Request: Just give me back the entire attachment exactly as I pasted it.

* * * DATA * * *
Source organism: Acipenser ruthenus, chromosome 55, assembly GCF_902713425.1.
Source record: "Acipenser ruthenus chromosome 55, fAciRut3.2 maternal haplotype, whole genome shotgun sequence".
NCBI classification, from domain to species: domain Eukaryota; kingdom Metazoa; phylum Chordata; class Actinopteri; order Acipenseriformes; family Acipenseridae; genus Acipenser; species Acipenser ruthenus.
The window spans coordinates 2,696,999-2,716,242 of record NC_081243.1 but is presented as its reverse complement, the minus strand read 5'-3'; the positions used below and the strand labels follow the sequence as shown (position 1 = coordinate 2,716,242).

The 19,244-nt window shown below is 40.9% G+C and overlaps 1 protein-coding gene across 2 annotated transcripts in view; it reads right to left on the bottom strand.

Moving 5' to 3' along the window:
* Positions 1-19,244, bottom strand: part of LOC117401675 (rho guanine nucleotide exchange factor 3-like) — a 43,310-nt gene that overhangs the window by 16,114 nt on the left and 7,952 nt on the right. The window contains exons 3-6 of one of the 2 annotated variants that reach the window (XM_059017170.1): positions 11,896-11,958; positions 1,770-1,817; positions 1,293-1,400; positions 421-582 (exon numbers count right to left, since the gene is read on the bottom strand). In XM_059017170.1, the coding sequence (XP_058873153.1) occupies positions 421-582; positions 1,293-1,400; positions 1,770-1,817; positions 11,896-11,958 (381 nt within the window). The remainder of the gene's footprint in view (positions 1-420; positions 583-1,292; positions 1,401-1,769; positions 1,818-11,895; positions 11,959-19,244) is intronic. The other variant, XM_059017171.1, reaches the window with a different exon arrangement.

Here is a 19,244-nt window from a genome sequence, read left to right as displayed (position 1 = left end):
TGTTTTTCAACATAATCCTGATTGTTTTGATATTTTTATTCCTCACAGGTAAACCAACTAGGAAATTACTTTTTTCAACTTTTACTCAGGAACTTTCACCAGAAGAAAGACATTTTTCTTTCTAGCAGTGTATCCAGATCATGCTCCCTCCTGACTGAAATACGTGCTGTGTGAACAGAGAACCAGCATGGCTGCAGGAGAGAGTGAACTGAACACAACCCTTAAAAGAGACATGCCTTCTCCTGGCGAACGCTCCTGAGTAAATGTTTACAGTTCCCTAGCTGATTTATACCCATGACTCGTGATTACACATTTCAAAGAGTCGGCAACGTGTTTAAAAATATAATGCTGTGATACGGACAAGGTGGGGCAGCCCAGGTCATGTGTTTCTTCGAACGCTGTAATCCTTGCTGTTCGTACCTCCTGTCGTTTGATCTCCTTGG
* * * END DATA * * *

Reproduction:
Source organism: Acipenser ruthenus, chromosome 55, assembly GCF_902713425.1.
Source record: "Acipenser ruthenus chromosome 55, fAciRut3.2 maternal haplotype, whole genome shotgun sequence".
NCBI classification, from domain to species: domain Eukaryota; kingdom Metazoa; phylum Chordata; class Actinopteri; order Acipenseriformes; family Acipenseridae; genus Acipenser; species Acipenser ruthenus.
The window spans coordinates 2,696,999-2,716,242 of record NC_081243.1 but is presented as its reverse complement, the minus strand read 5'-3'; the positions used below and the strand labels follow the sequence as shown (position 1 = coordinate 2,716,242).

The 19,244-nt window shown below is 40.9% G+C and overlaps 1 protein-coding gene across 2 annotated transcripts in view; it reads right to left on the bottom strand.

Moving 5' to 3' along the window:
* Positions 1-19,244, bottom strand: part of LOC117401675 (rho guanine nucleotide exchange factor 3-like) — a 43,310-nt gene that overhangs the window by 16,114 nt on the left and 7,952 nt on the right. The window contains exons 3-6 of one of the 2 annotated variants that reach the window (XM_059017170.1): positions 11,896-11,958; positions 1,770-1,817; positions 1,293-1,400; positions 421-582 (exon numbers count right to left, since the gene is read on the bottom strand). In XM_059017170.1, the coding sequence (XP_058873153.1) occupies positions 421-582; positions 1,293-1,400; positions 1,770-1,817; positions 11,896-11,958 (381 nt within the window). The remainder of the gene's footprint in view (positions 1-420; positions 583-1,292; positions 1,401-1,769; positions 1,818-11,895; positions 11,959-19,244) is intronic. The other variant, XM_059017171.1, reaches the window with a different exon arrangement.

Here is a 19,244-nt window from a genome sequence, read left to right as displayed (position 1 = left end):
TGTTTTTCAACATAATCCTGATTGTTTTGATATTTTTATTCCTCACAGGTAAACCAACTAGGAAATTACTTTTTTCAACTTTTACTCAGGAACTTTCACCAGAAGAAAGACATTTTTCTTTCTAGCAGTGTATCCAGATCATGCTCCCTCCTGACTGAAATACGTGCTGTGTGAACAGAGAACCAGCATGGCTGCAGGAGAGAGTGAACTGAACACAACCCTTAAAAGAGACATGCCTTCTCCTGGCGAACGCTCCTGAGTAAATGTTTACAGTTCCCTAGCTGATTTATACCCATGACTCGTGATTACACATTTCAAAGAGTCGGCAACGTGTTTAAAAATATAATGCTGTGATACGGACAAGGTGGGGCAGCCCAGGTCATGTGTTTCTTCGAACGCTGTAATCCTTGCTGTTCGTACCTCCTGTCGTTTGATCTCCTTGG